Krishnan RajeshwarECS celebrates Krishnan (Raj) Rajeshwar, a professor, researcher, former Interface editor, and former ECS president, by honoring him, on the occasion of his 70th birthday, with a Journal of The Electrochemical Society focus issue on semiconductor electrochemistry and photoelectrochemistry.

Learn more.

Topics of interest include but are not limited to fundamental studies on electrochemistry, photoelectrochemistry, and semiconductor devices.

Raj has spent a great deal of his career focusing in on the understanding and application of semiconductor electrochemistry and photoelectrochemistry himself. His research also includes work in solar energy conversion, environmental chemistry, and more. It’s evident that Raj is passionate about his life’s work.

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Regarded by many as the “father of modern electrochemistry,” Bard is best known for his work developing the scanning electrochemical microscope†, co-discovering electrochemiluminescence**, contributing to photoelectrochemistry* of semiconductor electrodes, and co-authoring a seminal textbook in the field of electrochemistry. He served as editor-in-chief of the Journal of the American Chemical Society from 1982-2001.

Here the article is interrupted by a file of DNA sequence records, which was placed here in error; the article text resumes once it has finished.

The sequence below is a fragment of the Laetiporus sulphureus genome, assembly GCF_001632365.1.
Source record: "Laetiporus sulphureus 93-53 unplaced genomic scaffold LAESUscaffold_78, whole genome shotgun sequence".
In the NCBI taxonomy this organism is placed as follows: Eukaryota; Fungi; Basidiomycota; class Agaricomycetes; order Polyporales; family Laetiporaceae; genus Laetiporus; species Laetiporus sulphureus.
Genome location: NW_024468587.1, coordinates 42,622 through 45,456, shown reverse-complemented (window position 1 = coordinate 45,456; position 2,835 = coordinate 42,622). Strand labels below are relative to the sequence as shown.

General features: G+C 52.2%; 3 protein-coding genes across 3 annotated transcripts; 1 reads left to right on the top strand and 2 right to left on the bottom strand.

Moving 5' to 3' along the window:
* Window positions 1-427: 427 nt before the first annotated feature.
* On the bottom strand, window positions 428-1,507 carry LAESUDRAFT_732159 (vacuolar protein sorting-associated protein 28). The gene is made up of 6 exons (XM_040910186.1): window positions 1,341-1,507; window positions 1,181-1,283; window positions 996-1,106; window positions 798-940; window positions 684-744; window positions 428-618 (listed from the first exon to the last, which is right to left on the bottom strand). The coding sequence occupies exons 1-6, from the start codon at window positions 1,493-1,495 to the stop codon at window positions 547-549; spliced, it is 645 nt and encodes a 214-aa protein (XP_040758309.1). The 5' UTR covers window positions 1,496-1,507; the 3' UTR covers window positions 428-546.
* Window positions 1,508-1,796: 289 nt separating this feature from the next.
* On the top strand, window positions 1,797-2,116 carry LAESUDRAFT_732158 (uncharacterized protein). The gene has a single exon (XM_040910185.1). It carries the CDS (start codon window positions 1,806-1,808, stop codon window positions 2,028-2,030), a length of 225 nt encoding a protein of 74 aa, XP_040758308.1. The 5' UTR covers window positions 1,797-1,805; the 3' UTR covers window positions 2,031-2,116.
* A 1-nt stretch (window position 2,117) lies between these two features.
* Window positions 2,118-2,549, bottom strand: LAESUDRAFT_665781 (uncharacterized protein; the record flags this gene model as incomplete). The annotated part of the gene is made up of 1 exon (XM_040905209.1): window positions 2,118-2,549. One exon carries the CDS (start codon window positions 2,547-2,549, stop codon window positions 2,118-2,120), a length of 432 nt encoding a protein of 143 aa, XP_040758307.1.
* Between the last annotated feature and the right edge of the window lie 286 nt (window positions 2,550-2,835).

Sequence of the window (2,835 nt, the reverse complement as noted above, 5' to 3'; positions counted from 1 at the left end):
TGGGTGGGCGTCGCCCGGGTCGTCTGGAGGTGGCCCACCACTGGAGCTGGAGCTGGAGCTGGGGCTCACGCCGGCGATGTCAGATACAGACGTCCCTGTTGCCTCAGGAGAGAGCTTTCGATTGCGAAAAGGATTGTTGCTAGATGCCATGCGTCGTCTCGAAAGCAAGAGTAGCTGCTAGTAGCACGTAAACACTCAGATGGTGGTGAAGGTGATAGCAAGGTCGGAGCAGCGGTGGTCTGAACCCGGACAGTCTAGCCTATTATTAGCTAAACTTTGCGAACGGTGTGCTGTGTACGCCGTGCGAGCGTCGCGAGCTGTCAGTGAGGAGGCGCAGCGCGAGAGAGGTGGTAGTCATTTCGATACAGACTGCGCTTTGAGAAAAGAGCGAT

Bard is considered one of today’s 50 most influential scientists in the world. He joined the Society in 1965 and became an ECS Honorary member in 2013. ECS established the Allen J. Bard Award in 2013 to recognize distinguished contributions to electrochemistry.

Listen to the podcast and download this episode and others for free through the iTunes Store, SoundCloud, or our RSS Feed. You can also find us on Stitcher.

PS: We’re in the process of creating a JES Focus Issue honoring Allen J. Bard. We invite contributions in the spirit of Dr. Bard’s multifaceted works in electroanalytical chemistry. Find out more!

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ECS Masters – Allen J. Bard

“I took to electrochemistry like a fish to water.” -Allen J. Bard

Regarded by many as the “father of modern electrochemistry,” Bard is best known for his work developing the scanning electrochemical microscope, co-discovering electrochemiluminescence, contributing to photoelectrochemistry of semiconductor electrodes, and co-authoring a seminal textbook in the field of electrochemistry.

Bard is considered one of today’s 50 most influential scientists in the world. He joined the Society in 1965 and became an ECS Honorary member in 2013. ECS established the Allen J. Bard Award in 2013 to recognize distinguished contributions to electrochemistry.

You can also listen to Bard’s interview as an audio podcast.

Find the rest of the ECS Masters series on YouTube.

Cyborg Roaches Advance Science

roach

Photographs of Blaberus discoidalis (A), the transmitter circuit (B) and of a quarter coin (C) to compare the scales involved.

While browsing through the vast array of Open Access articles that ECS hosts in its Digital Library, one title in particular caught our eye here at headquarters.

I mean, it is pretty hard to ignore an academic article titled “Wireless Communication by an Autonomous Self-Powered Cyborg Insect.

The article, published in the Journal of The Electrochemical Society by researchers from Case Western Reserve University (one of the authors is ECS Board of Directors Senior VP Dan Scherson), details – to put it simply – how a cyborg cockroach can generate and transmit signals wirelessly.

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